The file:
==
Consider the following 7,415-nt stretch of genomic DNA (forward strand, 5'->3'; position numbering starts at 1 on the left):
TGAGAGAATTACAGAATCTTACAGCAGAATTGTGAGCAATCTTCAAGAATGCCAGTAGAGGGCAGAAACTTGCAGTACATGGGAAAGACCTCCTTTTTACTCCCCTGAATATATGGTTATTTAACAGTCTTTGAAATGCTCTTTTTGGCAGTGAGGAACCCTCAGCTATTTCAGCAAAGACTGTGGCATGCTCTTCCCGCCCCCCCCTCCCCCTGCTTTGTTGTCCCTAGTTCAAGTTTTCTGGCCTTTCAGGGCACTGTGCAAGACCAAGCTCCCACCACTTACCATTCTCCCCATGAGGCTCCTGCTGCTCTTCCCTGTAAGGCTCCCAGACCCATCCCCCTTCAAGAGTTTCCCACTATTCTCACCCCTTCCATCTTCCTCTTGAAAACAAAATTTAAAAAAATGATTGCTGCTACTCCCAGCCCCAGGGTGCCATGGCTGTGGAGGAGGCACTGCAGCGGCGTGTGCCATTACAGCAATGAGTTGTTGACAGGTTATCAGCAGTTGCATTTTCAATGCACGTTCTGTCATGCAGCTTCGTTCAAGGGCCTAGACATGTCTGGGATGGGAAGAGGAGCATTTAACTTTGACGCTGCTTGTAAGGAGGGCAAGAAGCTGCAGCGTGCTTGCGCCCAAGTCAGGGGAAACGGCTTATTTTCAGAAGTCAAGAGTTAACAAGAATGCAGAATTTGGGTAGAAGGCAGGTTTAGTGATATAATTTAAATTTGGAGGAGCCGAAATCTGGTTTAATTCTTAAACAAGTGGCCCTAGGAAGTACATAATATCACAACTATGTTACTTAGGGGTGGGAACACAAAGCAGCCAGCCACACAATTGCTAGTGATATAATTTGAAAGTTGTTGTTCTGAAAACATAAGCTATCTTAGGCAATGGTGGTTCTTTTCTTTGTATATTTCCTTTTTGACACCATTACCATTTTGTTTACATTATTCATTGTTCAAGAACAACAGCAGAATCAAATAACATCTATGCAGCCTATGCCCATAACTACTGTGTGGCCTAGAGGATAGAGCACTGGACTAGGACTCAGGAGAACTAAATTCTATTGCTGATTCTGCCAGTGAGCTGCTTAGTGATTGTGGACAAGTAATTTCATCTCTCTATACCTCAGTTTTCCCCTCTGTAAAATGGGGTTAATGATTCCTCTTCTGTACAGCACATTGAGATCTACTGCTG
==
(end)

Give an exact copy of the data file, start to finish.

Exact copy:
Consider the following 7,415-nt stretch of genomic DNA (forward strand, 5'->3'; position numbering starts at 1 on the left):
TGAGAGAATTACAGAATCTTACAGCAGAATTGTGAGCAATCTTCAAGAATGCCAGTAGAGGGCAGAAACTTGCAGTACATGGGAAAGACCTCCTTTTTACTCCCCTGAATATATGGTTATTTAACAGTCTTTGAAATGCTCTTTTTGGCAGTGAGGAACCCTCAGCTATTTCAGCAAAGACTGTGGCATGCTCTTCCCGCCCCCCCCTCCCCCTGCTTTGTTGTCCCTAGTTCAAGTTTTCTGGCCTTTCAGGGCACTGTGCAAGACCAAGCTCCCACCACTTACCATTCTCCCCATGAGGCTCCTGCTGCTCTTCCCTGTAAGGCTCCCAGACCCATCCCCCTTCAAGAGTTTCCCACTATTCTCACCCCTTCCATCTTCCTCTTGAAAACAAAATTTAAAAAAATGATTGCTGCTACTCCCAGCCCCAGGGTGCCATGGCTGTGGAGGAGGCACTGCAGCGGCGTGTGCCATTACAGCAATGAGTTGTTGACAGGTTATCAGCAGTTGCATTTTCAATGCACGTTCTGTCATGCAGCTTCGTTCAAGGGCCTAGACATGTCTGGGATGGGAAGAGGAGCATTTAACTTTGACGCTGCTTGTAAGGAGGGCAAGAAGCTGCAGCGTGCTTGCGCCCAAGTCAGGGGAAACGGCTTATTTTCAGAAGTCAAGAGTTAACAAGAATGCAGAATTTGGGTAGAAGGCAGGTTTAGTGATATAATTTAAATTTGGAGGAGCCGAAATCTGGTTTAATTCTTAAACAAGTGGCCCTAGGAAGTACATAATATCACAACTATGTTACTTAGGGGTGGGAACACAAAGCAGCCAGCCACACAATTGCTAGTGATATAATTTGAAAGTTGTTGTTCTGAAAACATAAGCTATCTTAGGCAATGGTGGTTCTTTTCTTTGTATATTTCCTTTTTGACACCATTACCATTTTGTTTACATTATTCATTGTTCAAGAACAACAGCAGAATCAAATAACATCTATGCAGCCTATGCCCATAACTACTGTGTGGCCTAGAGGATAGAGCACTGGACTAGGACTCAGGAGAACTAAATTCTATTGCTGATTCTGCCAGTGAGCTGCTTAGTGATTGTGGACAAGTAATTTCATCTCTCTATACCTCAGTTTTCCCCTCTGTAAAATGGGGTTAATGATTCCTCTTCTGTACAGCACATTGAGATCTACTGCTG